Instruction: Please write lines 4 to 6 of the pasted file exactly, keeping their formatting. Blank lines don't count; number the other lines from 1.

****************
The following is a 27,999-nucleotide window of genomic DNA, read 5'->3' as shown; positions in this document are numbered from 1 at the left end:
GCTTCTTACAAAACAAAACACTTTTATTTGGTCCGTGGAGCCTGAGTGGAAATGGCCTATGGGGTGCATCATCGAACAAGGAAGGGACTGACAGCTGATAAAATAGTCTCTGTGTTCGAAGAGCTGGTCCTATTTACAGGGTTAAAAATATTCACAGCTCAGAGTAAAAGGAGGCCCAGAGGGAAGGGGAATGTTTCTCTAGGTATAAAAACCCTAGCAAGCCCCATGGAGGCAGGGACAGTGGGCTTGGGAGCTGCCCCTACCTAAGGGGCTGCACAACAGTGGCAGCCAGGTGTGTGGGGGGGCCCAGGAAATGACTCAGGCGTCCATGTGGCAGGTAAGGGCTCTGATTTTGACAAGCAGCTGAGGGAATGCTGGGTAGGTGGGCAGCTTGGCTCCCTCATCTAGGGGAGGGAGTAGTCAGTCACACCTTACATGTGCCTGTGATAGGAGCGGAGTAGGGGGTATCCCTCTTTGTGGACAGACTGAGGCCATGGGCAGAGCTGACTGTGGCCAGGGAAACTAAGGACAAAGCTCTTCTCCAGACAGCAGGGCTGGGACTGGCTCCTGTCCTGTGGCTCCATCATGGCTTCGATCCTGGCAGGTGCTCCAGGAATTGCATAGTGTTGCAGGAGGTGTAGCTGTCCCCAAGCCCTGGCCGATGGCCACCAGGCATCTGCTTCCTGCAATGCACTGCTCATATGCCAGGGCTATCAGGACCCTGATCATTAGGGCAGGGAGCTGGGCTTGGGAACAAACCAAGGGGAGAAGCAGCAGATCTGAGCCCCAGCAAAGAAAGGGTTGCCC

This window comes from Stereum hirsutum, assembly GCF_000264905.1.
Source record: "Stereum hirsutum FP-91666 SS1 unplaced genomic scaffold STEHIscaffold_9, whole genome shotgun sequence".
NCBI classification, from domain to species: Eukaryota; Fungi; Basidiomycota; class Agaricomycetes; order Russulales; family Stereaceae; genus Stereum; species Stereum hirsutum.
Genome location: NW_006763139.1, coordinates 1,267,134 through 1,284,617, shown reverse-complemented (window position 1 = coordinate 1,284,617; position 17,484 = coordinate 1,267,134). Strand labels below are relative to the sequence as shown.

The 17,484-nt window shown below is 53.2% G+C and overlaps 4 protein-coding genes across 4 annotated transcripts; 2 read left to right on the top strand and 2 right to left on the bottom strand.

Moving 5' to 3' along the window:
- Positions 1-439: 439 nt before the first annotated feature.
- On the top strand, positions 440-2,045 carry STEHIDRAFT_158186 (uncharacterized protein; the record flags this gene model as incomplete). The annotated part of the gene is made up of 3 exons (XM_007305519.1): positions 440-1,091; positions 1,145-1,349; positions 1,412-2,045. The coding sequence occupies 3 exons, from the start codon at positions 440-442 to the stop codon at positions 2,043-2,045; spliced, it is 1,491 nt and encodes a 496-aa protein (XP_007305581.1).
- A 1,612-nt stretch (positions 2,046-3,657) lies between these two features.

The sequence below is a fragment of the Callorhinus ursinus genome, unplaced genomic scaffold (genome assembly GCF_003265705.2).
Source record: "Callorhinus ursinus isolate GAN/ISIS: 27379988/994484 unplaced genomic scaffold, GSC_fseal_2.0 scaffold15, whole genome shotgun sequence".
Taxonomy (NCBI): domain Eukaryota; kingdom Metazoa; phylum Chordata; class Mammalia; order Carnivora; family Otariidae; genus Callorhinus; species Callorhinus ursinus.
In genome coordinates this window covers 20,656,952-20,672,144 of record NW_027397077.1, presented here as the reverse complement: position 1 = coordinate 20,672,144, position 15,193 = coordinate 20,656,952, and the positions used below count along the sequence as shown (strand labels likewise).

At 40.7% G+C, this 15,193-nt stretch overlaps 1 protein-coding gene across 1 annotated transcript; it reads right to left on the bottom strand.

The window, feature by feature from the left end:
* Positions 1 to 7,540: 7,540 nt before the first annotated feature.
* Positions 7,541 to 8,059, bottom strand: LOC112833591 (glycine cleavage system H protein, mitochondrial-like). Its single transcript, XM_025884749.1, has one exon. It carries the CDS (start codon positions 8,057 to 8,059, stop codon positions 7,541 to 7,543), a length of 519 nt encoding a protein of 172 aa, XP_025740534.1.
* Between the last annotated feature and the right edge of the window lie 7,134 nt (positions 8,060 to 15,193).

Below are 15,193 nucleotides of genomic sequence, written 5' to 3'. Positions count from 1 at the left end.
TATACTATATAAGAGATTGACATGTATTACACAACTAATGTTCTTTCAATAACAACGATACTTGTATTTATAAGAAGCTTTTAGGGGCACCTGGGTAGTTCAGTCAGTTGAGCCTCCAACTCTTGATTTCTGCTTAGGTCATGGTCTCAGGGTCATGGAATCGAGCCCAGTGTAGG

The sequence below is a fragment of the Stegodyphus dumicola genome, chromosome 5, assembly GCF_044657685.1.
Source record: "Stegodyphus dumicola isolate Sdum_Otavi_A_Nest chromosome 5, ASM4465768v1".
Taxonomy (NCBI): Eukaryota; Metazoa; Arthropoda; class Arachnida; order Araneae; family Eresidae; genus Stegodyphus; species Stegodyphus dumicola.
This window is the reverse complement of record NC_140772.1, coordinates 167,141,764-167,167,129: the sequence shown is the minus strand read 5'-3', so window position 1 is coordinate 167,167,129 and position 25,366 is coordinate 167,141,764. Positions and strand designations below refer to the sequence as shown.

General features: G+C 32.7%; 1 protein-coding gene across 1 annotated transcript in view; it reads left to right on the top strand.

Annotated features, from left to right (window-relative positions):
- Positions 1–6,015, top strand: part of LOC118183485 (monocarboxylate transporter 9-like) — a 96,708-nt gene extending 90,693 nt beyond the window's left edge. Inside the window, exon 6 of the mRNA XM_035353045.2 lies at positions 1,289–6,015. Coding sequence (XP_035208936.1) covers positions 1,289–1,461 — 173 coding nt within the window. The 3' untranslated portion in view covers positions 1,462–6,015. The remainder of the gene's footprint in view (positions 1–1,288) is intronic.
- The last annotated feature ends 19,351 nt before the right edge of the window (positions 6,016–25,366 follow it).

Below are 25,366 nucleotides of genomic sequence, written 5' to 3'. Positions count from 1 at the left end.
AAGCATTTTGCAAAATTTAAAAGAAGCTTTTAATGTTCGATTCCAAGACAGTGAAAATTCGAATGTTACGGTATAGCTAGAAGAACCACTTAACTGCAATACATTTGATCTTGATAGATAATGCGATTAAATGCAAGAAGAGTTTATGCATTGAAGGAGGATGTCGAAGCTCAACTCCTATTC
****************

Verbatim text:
Source record: "Stereum hirsutum FP-91666 SS1 unplaced genomic scaffold STEHIscaffold_9, whole genome shotgun sequence".
NCBI classification, from domain to species: Eukaryota; Fungi; Basidiomycota; class Agaricomycetes; order Russulales; family Stereaceae; genus Stereum; species Stereum hirsutum.
Genome location: NW_006763139.1, coordinates 1,267,134 through 1,284,617, shown reverse-complemented (window position 1 = coordinate 1,284,617; position 17,484 = coordinate 1,267,134). Strand labels below are relative to the sequence as shown.